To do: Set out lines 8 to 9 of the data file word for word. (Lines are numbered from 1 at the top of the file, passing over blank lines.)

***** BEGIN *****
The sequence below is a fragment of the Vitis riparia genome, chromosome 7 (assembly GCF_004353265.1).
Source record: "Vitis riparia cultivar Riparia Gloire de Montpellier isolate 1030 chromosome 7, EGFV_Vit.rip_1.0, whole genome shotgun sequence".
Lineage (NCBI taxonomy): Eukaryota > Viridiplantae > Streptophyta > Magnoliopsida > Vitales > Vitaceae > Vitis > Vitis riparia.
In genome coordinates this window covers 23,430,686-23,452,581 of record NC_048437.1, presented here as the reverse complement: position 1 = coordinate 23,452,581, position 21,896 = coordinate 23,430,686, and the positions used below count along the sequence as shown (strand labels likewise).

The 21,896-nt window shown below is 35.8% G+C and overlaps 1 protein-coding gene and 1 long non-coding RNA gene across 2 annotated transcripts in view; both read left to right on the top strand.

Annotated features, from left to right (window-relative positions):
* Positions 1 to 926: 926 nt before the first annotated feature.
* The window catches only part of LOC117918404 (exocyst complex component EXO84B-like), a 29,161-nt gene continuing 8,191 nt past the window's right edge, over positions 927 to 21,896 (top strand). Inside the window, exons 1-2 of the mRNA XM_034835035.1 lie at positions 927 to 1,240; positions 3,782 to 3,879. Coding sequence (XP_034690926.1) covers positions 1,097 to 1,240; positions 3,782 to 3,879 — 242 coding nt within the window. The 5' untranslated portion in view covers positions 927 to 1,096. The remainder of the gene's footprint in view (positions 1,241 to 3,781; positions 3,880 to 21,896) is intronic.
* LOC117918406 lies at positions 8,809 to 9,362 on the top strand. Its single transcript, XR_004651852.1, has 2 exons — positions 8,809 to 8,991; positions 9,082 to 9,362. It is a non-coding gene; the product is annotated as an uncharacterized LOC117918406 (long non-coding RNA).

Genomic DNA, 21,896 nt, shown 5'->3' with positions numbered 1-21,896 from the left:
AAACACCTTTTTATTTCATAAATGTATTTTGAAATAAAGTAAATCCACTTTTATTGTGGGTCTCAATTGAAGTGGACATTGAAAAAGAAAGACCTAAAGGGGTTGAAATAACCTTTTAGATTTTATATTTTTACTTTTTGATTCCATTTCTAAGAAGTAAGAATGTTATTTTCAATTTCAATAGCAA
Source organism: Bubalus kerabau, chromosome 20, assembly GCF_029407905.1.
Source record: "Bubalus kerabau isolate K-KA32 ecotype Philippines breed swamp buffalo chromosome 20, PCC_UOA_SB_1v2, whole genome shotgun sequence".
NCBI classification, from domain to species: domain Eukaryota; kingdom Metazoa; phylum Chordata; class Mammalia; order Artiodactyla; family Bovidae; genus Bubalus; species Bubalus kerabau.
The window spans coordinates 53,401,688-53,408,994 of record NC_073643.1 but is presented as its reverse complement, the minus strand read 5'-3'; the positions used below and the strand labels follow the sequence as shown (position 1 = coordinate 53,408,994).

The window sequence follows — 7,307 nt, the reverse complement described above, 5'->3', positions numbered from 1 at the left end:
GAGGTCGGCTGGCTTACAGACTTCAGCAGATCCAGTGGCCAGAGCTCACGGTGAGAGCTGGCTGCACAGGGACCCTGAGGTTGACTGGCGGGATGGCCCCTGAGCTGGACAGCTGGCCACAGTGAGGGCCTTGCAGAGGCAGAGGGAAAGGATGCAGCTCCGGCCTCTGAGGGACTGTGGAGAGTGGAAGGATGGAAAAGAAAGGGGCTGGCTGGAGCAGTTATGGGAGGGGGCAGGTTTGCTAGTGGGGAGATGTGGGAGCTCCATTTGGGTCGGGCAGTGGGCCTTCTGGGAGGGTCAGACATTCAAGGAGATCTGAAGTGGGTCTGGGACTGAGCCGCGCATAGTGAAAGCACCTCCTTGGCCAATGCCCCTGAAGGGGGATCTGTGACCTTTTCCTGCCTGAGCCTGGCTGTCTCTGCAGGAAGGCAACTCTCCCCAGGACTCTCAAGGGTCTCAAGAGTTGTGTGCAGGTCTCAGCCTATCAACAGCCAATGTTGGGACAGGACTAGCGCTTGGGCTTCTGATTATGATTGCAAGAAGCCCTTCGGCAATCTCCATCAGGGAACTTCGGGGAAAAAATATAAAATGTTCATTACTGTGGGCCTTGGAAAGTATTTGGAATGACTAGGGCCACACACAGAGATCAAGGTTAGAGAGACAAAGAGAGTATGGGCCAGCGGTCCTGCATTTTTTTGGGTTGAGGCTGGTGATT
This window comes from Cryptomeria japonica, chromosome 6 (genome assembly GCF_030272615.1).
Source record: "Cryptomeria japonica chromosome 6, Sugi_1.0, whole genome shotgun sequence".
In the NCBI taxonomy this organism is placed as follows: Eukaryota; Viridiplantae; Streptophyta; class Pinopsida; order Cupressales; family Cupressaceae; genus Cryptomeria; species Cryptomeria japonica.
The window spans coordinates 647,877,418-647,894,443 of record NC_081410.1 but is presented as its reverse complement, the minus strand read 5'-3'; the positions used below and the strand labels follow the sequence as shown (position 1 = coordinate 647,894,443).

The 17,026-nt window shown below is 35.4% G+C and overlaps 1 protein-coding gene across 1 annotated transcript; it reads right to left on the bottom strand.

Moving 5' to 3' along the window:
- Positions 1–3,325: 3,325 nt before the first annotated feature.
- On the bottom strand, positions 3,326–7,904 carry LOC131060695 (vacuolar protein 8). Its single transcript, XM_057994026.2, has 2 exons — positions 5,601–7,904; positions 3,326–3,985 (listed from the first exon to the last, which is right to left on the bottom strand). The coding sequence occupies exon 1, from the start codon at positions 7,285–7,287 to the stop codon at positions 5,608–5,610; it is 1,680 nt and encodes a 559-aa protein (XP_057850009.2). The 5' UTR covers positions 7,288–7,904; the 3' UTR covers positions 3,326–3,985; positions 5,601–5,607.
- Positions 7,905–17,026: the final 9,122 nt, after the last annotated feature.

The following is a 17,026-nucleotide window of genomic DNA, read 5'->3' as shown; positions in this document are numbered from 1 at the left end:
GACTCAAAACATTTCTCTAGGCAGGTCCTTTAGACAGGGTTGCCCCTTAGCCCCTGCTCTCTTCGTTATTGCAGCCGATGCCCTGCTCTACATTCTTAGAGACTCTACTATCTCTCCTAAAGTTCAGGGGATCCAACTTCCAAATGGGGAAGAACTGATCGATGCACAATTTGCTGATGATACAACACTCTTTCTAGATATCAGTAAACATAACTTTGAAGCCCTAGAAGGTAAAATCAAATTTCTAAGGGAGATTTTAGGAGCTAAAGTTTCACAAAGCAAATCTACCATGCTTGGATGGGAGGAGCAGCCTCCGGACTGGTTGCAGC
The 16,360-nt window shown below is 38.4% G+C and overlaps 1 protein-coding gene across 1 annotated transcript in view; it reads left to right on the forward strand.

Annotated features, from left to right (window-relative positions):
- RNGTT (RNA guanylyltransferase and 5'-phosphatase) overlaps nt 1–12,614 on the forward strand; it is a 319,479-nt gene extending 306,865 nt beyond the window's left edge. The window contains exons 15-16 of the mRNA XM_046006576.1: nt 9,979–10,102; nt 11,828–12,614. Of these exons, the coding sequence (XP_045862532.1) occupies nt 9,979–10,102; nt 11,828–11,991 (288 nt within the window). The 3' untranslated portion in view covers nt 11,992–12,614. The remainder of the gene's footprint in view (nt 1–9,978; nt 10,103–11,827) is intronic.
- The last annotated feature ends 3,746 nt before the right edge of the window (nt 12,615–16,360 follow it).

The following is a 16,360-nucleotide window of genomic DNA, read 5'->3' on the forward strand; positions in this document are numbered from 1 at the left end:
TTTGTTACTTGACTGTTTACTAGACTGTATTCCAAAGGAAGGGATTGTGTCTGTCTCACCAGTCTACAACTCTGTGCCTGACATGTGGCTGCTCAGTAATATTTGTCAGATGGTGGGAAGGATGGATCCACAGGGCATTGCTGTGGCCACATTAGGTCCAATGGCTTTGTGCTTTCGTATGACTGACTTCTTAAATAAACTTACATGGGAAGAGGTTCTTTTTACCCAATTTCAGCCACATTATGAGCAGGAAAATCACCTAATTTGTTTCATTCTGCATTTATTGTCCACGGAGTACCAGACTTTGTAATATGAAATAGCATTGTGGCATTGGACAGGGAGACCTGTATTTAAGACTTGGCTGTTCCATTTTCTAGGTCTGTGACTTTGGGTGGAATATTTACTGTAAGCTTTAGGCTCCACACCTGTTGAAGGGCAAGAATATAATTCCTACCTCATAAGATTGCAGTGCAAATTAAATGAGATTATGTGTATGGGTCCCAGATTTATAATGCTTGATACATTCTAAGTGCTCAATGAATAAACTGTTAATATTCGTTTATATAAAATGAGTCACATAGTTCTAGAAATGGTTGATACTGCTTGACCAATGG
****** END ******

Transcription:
* The window catches only part of LOC117918404 (exocyst complex component EXO84B-like), a 29,161-nt gene continuing 8,191 nt past the window's right edge, over positions 927 to 21,896 (top strand). Inside the window, exons 1-2 of the mRNA XM_034835035.1 lie at positions 927 to 1,240; positions 3,782 to 3,879. Coding sequence (XP_034690926.1) covers positions 1,097 to 1,240; positions 3,782 to 3,879 — 242 coding nt within the window. The 5' untranslated portion in view covers positions 927 to 1,096. The remainder of the gene's footprint in view (positions 1,241 to 3,781; positions 3,880 to 21,896) is intronic.
* LOC117918406 lies at positions 8,809 to 9,362 on the top strand. Its single transcript, XR_004651852.1, has 2 exons — positions 8,809 to 8,991; positions 9,082 to 9,362. It is a non-coding gene; the product is annotated as an uncharacterized LOC117918406 (long non-coding RNA).